Top 10 Lawn-Cutting Do’s and Don’ts to Avoid Grass Damage

There are definite do's and don'ts when it comes to how to cut grass. Follow these 10 expert mowing tips to keep your grass healthy and strong.

Mowing your lawn may seem like a pretty cut-and-dried chore. (No pun intended.) But there are definite do’s and don’ts when it comes to cutting grass. Check out these 10 helpful tips to learn how to mow like a pro and keep your lawn healthy.

Don’t Mow During the Hottest Part of the Day

Pol Bishop, a gardening and landscape expert with Fantastic Gardeners, says to avoid mowing your lawn when the temperature is at its highest. (That’s typically between 10 a.m. and 2 p.m.) “Never mow when the sun is at its peak, as your grass will lose a lot of water and won’t recover easily,” he cautions. “Instead, mow in the early mornings before 10 a.m. or in the evenings.”

Do Leave the Grass Clippings

Leaving behind the grass clippings instead of bagging them. The clippings release water and nutrients into the soil as they decompose, which helps the grass grow back strong and healthy. “Definitely use grass clippings as mulch,” says Zach Reece, a lawn care and home improvement pro and owner of Colony Roofers, an Atlanta roofing company. “This minimizes water loss, retains soil moisture and lowers the soil temperature.”

Don’t Cut Wet Grass

Emma Sothern, a gardening and lawn expert who runs the website Garden Zoo with her husband, cautions against mowing wet grass. “No matter how scraggly your yard has gotten during rainy weeks, avoid cutting it while it’s still wet,” she says. “Cutting wet grass inhibits growth and raises the chance of soil compaction.” That’s a problem because compacted soil weakens, thins and browns grass if you don’t aerate your lawn.

Do Rotate Your Mowing Pattern

Glen DellaValle, CEO of DellaValle Management, a property management company in Lexington, Ky. that cares for more than 150 acres of private lawn, recommends frequently changing up the direction of your mowing. “Rotating the pattern in which you cut your grass will help it be more evenly cut over the long term,” he says. Another benefit: It prevents your mower’s wheels from compacting the same area over and over.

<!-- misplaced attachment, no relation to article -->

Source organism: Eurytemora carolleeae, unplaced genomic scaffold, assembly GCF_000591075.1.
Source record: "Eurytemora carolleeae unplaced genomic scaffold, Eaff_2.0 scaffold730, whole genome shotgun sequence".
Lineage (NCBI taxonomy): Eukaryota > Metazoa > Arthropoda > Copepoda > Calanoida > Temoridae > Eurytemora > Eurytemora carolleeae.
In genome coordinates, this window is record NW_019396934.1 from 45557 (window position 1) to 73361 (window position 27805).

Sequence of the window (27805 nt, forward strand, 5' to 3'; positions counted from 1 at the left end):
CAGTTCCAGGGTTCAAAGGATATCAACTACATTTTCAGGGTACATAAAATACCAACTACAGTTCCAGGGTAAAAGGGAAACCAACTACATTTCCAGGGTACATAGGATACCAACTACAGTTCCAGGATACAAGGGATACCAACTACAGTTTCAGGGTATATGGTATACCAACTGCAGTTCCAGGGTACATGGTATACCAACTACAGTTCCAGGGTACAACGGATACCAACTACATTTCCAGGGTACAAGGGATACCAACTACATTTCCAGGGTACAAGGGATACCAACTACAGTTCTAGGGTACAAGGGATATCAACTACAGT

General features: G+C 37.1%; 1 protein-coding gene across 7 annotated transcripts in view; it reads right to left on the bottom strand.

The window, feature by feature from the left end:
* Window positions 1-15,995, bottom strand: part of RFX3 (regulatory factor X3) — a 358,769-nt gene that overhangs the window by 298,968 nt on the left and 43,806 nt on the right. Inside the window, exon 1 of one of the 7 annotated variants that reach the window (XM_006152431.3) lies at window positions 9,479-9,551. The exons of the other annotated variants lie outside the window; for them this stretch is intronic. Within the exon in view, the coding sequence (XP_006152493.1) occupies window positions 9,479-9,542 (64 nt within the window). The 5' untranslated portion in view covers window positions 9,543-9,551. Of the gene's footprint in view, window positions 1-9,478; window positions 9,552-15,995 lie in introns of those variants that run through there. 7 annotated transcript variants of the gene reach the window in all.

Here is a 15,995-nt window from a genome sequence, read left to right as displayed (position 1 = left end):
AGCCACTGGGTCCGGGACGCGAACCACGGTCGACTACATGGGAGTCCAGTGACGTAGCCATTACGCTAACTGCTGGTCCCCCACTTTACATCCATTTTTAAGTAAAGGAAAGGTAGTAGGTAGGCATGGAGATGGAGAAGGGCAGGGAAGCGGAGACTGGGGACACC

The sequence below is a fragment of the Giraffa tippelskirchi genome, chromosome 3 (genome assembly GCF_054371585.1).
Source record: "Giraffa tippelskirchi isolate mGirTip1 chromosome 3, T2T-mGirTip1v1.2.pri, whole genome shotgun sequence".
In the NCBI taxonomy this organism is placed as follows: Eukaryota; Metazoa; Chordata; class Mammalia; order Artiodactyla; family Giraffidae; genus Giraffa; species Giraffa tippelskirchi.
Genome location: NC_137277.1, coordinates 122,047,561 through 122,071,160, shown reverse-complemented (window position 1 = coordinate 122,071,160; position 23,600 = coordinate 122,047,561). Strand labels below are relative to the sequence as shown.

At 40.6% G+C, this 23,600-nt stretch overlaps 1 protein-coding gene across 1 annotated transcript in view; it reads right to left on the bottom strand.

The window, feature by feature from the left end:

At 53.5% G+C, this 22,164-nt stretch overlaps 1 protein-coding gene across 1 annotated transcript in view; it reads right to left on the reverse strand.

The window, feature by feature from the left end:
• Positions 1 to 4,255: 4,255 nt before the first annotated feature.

Don’t Cut It Too Short

Many people make the mistake of cutting their grass too short, which can harm your lawn in the long run. Taller grass tolerates stress better, especially during the hot summer months, and helps prevent weeds from spreading. Maintain a healthy lawn by aiming for a grass height of between two and 3-3/4 inches.

Do Keep Your Mower Blade Sharp

It’s important to regularly sharpen your lawn mower blade. “Dull blades tear at grass, making it look frayed and messy and causing undue stress,” says Coulter Lewis, co-founder and CEO of Sunday, a subscription direct-to-consumer lawn care company. “Torn and shredded grass from dull mower blades is more vulnerable to disease than clean-cut grass.”

Don’t Mow on a Strict Schedule

Resist the urge to mow on a set day every week. Instead, periodically assess your lawn’s growth and consider the season and weather conditions when deciding when to mow. Grass typically needs to be mowed more often in the spring when it’s actively growing than it does during the height of summer and at the end of the growing season.

Do Let Grass Under Trees Grow Longer

Grass under trees has to compete with tree roots for nutrients and soil. It’s better able to do that if it has deep roots, and taller grass promotes longer, stronger roots. For that reason, it’s best to raise your blade when mowing grass under a tree’s shade.

Don’t Cut Off More Than a Third of the Grass Blade

The pros recommend never cutting off more than one-third of grass leaf tissue during each mow. Cutting off too much at one time stresses grass and weakens your lawn over time. So if you’re mowing at three inches high, don’t let your grass grow higher than 4-1/3 inches. If it exceeds that, best to cut it in stages. Mow at your mower’s highest height first, then mow again at a lower height later that day or the next.

Do Take Your Time

It can be tempting to rush through mowing your lawn when you’re short on time. But it’s better in the long run to take your time and do the job right. Rushing a lawn mow often results in missed patches, uneven rows and big clumps of clippings deposited in random areas of the lawn. It’s better for the look and health of your lawn to slow down and do a thorough job.

Amanda Prischak
Amanda Prischak is a freelance writer based in Erie, Pennsylvania.